Ruth Porat’s highly publicised move from Morgan Stanley to tech giant Google highlights the increased freedom of movement between the financial services and tech sectors. Whereas previously, the two shared few similarities in terms of job roles, the increasing amount of money in Silicon Valley has led to tech companies setting up investment strategies. Bankers’ financial skills are therefore now in high demand amongst tech firms. Anthony Noto’s move from Goldman Sachs to Twitter last year is another recent example of this. It is likely that this trend will be replicated in the UK as the tech scene here grows. The rise of fintech will no doubt provide an attractive proposition to some of our bankers and CFOs.

Although the buzz around Ruth’s move has focused on how Wall Street should be concerned that it is losing chunks of its key talent to Silicon Valley, some of this is overblown. These moves have far more to do with individual needs and skill sets rather than a wider brain-drain. Broadly speaking, there are two types of CFO working in banks:

Google CFO Ruth Porat ©Associated Press
  1. bankers who have risen up through the ranks and moved across to a CFO seat, and
  2. highly trained accountants who may have previously worked at large professional services firms.

Many of this first group of current bank CFOs rose up as bankers in the dotcom boom – they witnessed the dawn and explosion of the internet and as such have a grounded background in technology. Porat is a great example of this – in her early career, she cut her teeth with companies such as eBay and Amazon from inception and fostered an exceptional track record of identifying high growth companies at early stages. Her strong personal connections to California notwithstanding, having grown up and attended school there, her desire to return to the global mecca of tech is unsurprising. The movement of these financial professionals to tech focused firms can be more of a natural career progression than anything else.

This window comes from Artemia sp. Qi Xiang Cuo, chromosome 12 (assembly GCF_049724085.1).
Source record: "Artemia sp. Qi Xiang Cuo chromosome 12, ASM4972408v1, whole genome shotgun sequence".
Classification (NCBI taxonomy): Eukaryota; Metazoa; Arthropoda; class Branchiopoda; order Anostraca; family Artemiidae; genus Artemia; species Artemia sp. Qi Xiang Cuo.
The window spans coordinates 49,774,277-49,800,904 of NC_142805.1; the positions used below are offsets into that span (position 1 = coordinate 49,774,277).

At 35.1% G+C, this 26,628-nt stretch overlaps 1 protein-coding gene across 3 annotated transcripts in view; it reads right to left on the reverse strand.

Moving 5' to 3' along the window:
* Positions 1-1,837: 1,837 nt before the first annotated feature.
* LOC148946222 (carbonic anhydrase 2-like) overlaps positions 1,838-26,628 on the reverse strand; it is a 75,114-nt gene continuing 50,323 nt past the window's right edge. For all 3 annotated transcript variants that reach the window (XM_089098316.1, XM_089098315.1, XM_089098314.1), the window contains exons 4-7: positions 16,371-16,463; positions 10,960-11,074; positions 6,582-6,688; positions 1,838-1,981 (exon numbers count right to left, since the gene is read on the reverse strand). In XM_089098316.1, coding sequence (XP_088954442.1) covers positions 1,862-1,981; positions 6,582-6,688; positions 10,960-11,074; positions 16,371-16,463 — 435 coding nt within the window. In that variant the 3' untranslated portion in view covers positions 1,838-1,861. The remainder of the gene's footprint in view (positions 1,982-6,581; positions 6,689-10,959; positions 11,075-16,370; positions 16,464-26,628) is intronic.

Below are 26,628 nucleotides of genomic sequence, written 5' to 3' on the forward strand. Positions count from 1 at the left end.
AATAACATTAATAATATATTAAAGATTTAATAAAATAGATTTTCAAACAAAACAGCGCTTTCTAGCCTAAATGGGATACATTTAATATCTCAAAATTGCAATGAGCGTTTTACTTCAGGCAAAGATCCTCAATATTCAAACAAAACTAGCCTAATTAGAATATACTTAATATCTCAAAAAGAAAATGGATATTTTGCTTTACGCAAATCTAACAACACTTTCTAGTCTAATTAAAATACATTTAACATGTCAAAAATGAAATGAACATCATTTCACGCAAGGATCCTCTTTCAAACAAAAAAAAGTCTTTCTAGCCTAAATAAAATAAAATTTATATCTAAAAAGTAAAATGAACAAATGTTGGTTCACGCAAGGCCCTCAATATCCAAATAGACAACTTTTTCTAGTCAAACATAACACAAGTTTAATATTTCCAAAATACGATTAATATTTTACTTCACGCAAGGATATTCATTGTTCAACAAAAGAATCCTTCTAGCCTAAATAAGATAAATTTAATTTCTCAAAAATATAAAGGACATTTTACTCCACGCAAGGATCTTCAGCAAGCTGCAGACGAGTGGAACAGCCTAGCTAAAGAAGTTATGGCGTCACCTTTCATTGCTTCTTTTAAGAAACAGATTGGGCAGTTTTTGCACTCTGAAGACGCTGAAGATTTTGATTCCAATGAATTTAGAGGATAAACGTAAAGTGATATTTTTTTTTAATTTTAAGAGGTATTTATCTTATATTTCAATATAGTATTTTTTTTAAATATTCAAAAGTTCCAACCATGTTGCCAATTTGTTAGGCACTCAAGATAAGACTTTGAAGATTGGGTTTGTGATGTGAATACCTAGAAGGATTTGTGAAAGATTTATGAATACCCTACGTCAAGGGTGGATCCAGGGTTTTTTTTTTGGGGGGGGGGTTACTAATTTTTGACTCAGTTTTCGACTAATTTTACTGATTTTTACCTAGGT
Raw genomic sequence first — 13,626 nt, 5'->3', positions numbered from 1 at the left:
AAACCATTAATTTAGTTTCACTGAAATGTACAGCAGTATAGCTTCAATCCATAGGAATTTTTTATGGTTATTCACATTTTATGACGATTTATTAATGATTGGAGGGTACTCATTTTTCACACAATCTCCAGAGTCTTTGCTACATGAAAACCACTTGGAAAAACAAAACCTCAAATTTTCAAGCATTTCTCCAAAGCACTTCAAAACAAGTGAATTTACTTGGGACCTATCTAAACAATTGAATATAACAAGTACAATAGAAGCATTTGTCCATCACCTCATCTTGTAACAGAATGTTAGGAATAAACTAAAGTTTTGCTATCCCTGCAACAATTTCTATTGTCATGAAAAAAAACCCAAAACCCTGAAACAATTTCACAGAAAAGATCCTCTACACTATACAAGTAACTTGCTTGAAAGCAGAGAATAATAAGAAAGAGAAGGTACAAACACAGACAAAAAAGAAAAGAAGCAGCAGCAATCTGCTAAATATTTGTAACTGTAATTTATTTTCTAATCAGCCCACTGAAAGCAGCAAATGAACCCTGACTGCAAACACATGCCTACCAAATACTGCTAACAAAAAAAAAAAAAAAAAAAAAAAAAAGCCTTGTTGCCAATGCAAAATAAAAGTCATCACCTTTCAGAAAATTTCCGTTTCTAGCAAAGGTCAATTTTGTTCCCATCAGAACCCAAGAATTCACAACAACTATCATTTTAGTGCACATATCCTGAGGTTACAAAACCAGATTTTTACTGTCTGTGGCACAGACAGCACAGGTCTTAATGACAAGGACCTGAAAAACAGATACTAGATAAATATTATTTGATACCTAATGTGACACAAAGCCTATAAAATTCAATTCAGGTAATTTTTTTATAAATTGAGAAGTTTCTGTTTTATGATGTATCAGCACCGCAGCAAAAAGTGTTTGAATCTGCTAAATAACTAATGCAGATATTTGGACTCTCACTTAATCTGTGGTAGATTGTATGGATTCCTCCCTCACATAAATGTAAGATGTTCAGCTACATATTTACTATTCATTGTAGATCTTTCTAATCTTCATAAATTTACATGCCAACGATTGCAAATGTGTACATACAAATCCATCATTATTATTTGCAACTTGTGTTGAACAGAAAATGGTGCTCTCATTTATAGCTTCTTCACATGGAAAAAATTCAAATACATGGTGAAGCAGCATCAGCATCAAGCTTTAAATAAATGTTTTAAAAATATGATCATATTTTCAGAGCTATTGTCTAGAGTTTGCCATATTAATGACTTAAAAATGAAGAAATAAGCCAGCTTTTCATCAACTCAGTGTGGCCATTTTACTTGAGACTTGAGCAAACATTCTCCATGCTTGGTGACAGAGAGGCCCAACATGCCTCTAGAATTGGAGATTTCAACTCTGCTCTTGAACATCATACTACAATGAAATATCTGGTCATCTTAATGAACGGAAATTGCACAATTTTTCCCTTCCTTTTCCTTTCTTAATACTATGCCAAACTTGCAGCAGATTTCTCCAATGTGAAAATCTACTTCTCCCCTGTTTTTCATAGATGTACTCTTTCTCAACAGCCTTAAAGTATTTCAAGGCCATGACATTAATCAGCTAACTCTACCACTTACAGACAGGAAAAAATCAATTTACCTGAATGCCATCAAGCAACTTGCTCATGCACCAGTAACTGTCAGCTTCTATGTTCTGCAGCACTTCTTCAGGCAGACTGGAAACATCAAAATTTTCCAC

For many bankers that have been in the sector since before the crisis, the reduction in the amount of investment activity from banks has had the most dramatic impact on their role – they have gone from an investment powerhouse with (nearly) endless financial resources to a penny pinching business in the space of a decade. By comparison, wealthy technology firms have almost taken the banks’ traditional role through their investment and acquisition efforts. Many tech firms are struggling to cope with their massive financial resources so they are a much more attractive proposition for financial executives with a tech background to return to their roots and offer real value.

In comparison, the training and background of accountant-bankers leaves them far more regulatory and process-focused. Whereas the first group might look elsewhere, executives with accounting backgrounds are much more likely to stay put within financial services. This is especially true given how much regulatory attention has increased since the financial crisis.

When high-flying bankers make the move to tech, the question of what this means for the finance sector inevitably emerges. Ruth was, without doubt, the most powerful woman on Wall Street and so her move will inevitably create an example that may be followed by others in her network. Her appointment also highlights the importance the technology sector is now placing on female leadership. Ruth is joining a prominent club of female leaders including Sheryl Sandberg, COO of Facebook and Melissa Mayer, CEO at Yahoo. The technology sector efforts around diversity are starting to put the finance sector to shame. With just a handful of powerful women left on Wall Street, banks must address their diversity issue if they do not want other women to follow suit. Technology is arguably the hottest sector in terms of job prospects at the moment in both the US and the UK. In America, where the sector is more established, the pull is currently stronger but this cannot make UK firms complacent. As the UK grows as a successful tech hub, the financial services industry will run the risk of losing some of its banking talent to these rising companies. Technology is clearly a sector in which money can be made, dreams can be realised and – more so recently – where exceptional women can excel. It isn’t for everyone, however, and for many financial services employees the structure and regimented approach of a bank will remain the perfect fit for their skillset.

Martha Harvey-Jones, a director at executive search firm, Leathwaite, recruits CFOs and leaders of financial & product control, tax, treasury & audit. She works across London and New York supporting Leathwaite’s full spectrum of financial services clients.

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